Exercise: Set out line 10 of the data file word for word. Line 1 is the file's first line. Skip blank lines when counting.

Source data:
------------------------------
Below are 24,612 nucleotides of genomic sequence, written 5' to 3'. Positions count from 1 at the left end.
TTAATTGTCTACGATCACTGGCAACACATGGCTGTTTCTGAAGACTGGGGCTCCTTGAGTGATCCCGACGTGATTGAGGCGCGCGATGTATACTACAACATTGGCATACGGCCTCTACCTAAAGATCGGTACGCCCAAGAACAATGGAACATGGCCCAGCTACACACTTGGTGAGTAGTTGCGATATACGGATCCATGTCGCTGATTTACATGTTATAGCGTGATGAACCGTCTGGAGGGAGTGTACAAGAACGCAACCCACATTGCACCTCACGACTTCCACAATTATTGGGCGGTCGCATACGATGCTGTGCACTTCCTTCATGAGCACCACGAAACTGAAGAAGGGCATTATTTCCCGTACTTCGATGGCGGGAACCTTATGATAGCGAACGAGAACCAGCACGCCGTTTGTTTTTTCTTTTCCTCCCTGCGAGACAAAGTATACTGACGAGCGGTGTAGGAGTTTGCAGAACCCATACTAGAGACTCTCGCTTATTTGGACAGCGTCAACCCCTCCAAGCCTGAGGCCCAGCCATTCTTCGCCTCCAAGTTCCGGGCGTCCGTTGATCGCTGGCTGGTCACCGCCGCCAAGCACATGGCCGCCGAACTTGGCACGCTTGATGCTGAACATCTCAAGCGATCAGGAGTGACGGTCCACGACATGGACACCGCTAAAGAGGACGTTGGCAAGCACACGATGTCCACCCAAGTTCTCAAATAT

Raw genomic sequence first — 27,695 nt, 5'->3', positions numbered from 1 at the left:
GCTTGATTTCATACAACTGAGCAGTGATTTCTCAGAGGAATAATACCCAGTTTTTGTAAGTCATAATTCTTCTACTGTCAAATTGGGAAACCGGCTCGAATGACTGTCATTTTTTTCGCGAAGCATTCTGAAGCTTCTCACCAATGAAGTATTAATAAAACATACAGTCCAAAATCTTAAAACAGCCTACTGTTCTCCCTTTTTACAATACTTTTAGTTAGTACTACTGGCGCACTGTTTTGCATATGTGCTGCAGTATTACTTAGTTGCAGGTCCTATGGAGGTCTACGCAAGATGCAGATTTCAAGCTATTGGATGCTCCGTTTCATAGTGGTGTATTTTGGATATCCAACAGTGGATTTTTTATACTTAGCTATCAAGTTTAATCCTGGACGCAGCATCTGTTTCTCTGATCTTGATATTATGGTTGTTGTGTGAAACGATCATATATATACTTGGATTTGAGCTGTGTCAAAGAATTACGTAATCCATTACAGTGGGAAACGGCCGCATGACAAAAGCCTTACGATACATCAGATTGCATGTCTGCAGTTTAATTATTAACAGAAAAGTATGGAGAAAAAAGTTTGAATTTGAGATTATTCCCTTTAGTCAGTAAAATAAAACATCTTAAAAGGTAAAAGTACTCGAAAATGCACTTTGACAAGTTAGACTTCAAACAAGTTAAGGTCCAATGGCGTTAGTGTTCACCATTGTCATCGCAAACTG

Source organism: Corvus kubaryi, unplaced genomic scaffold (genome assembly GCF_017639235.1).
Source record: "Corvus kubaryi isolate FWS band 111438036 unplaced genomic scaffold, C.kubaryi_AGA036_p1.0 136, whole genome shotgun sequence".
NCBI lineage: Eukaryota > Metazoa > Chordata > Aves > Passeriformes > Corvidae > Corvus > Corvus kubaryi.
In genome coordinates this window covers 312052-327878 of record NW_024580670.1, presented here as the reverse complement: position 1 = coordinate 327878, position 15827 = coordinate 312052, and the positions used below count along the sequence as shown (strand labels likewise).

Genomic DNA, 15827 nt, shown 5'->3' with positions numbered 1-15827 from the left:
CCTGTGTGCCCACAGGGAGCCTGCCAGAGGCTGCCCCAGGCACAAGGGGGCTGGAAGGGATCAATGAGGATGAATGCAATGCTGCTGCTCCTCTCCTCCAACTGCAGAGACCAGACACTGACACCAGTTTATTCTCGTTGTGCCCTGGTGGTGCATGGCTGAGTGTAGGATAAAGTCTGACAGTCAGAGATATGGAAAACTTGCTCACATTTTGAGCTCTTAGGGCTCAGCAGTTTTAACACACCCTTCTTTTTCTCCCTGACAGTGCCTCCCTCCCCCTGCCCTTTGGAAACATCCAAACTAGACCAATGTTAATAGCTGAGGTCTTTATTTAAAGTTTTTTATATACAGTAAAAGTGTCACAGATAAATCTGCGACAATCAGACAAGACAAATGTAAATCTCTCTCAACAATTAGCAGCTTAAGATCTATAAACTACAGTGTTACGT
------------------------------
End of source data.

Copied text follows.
CCTGTGTGCCCACAGGGAGCCTGCCAGAGGCTGCCCCAGGCACAAGGGGGCTGGAAGGGATCAATGAGGATGAATGCAATGCTGCTGCTCCTCTCCTCCAACTGCAGAGACCAGACACTGACACCAGTTTATTCTCGTTGTGCCCTGGTGGTGCATGGCTGAGTGTAGGATAAAGTCTGACAGTCAGAGATATGGAAAACTTGCTCACATTTTGAGCTCTTAGGGCTCAGCAGTTTTAACACACCCTTCTTTTTCTCCCTGACAGTGCCTCCCTCCCCCTGCCCTTTGGAAACATCCAAACTAGACCAATGTTAATAGCTGAGGTCTTTATTTAAAGTTTTTTATATACAGTAAAAGTGTCACAGATAAATCTGCGACAATCAGACAAGACAAATGTAAATCTCTCTCAACAATTAGCAGCTTAAGATCTATAAACTACAGTGTTACGT